It’s so good and so cool that I get all excited and my chinese accent comes out!
Recently I had the opportunity to have dinner at Charcut Roast House, located on 899 Centre Street SW (in the shadow of the Calgary Tower). Being the final weekend of Dineout Calgary, we opted to partake in the dinner menu, in addition to sampling a couple of things off the menu.
Charcut has been described as having “urban rustic” cuisine. While I generally dislike restaurants being described with these generic amalgamating words (like “pan-asian cuisine”), it really describes Charcut’s style quite well. The restaurant is sleek, stylish and very contemporary, with lots of dark grey with rich wood tables. However, your eye is drawn to the almost-glowing red panels that highlight the open kitchen where you can see the chefs spitting whole chickens to be roasted in an open rotisserie, slicing house cured charcuterie, or bottling house-made preserves and condiments. They even have a mason jar chandelier, and what “urban rustic” restaurant would be complete without a mirroring portrait of two pigs? (or was it bovine?) As mentioned, they make practically everything in house, and source very local, high-quality ingredients from surrounding like-minded farms and producers. Do you like house cured pork, lamb, sausage and other charcuterie? Do you like crispy chicken skin with your salad? Do you like poutine? Do you like duck fat poutine? If you answered yes to all of those questions, then this is the restaurant for you.
We started off with the Albacore Crudo or Shaved Country-Style Lamb Ham. Luckily, I was able to try both. The Tuna was supple and soft, beautifully dressed with citrusy olive oil, accompanied with crunchy sliced fennel, and finished with truffle salt – a perfectly executed and a very palate engaging dish. The lamb had great texture with nice thinness that gave away for each bite. It was also finished with cave-aged gruyere. The portions on these dishes were quite substantial, with the lamb served on a decent sized wooden board, and the Tuna contaning ~6 pieces.
Next we ordered two extra dishes off the menu. The first was a gloriously rich duck fat poutine with thick-cut, meaty fries slathered in duck fat gravy with beautiful, stringy curds. Needless to say, I moved several steps (slow, fat, plodding ones) closer to obesity after this dish, but it was so good. The best part was the end, where the curds began to stick together as I mopped up some remaining gravy.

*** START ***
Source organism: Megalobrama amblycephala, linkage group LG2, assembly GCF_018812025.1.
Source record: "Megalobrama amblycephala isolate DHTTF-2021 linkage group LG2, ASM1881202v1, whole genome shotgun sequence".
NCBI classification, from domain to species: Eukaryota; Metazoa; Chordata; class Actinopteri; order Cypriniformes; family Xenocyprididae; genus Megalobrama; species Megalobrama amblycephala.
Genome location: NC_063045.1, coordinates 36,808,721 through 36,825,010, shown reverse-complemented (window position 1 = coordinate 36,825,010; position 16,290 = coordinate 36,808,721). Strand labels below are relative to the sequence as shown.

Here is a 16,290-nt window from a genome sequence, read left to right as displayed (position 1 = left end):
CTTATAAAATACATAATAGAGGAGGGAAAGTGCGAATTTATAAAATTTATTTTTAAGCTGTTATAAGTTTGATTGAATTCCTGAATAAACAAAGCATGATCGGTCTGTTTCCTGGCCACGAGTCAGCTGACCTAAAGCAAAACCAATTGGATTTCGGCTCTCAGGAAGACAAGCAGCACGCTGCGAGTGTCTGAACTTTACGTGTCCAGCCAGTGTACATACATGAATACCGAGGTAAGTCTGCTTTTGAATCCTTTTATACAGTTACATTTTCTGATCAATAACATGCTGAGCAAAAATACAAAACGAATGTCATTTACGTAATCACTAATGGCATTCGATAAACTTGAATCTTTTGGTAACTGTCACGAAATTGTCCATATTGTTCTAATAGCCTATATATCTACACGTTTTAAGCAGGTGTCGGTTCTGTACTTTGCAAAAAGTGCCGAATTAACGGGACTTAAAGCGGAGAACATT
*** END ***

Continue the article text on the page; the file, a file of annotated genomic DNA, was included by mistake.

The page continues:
Next we tried the roasted bone-marrow au gratin. While many of you may find it horrendously disgusting to eat bone marrow, I really hope you muster up and try it sometime. Again, there is no way this is good for you in any shape or form, but the bone marrow (roasted to order, I believe) was so incredibly creamy, buttery, and almost nutty (with that distinct bone marrow taste – it’s hard to describe). The server called it “meat butter” which isn’t a term I’d use to get first timers to try it but I totally agree and it’s perfectly accurate. This was served with some crisp brioche crostini, with parsley salad and salt to finish.
The main course was a perfectly crusted smoked, rotisserie Spring Creek prime rib, served with roasted lemon, an entire half bulb of roasted garlic, brassica mustard and arugula. I had no reservations in slathering on the roasted garlic, and as result I feared for the lives of anyone who had the misfortune of talking to me the next day.
To finish off I had a delicious BC cherry cheesecake served in a miniature mason jar. Not only were the ladies swooning over how cute this jar was, but the velvety texture of the cheesecake (no crumbly consistency here) with the deep sweetness of the cherry was the perfect way to end this feast.
Charcut is going to thrive in Calgary not only because we have an insatiable appetite for meat, but because people are starting to look beyond chain restaurants or their usual spots for something a little more unique, honest, decadent and absolutely delicious. Charcut Roast house was rearry, rearry, dericious.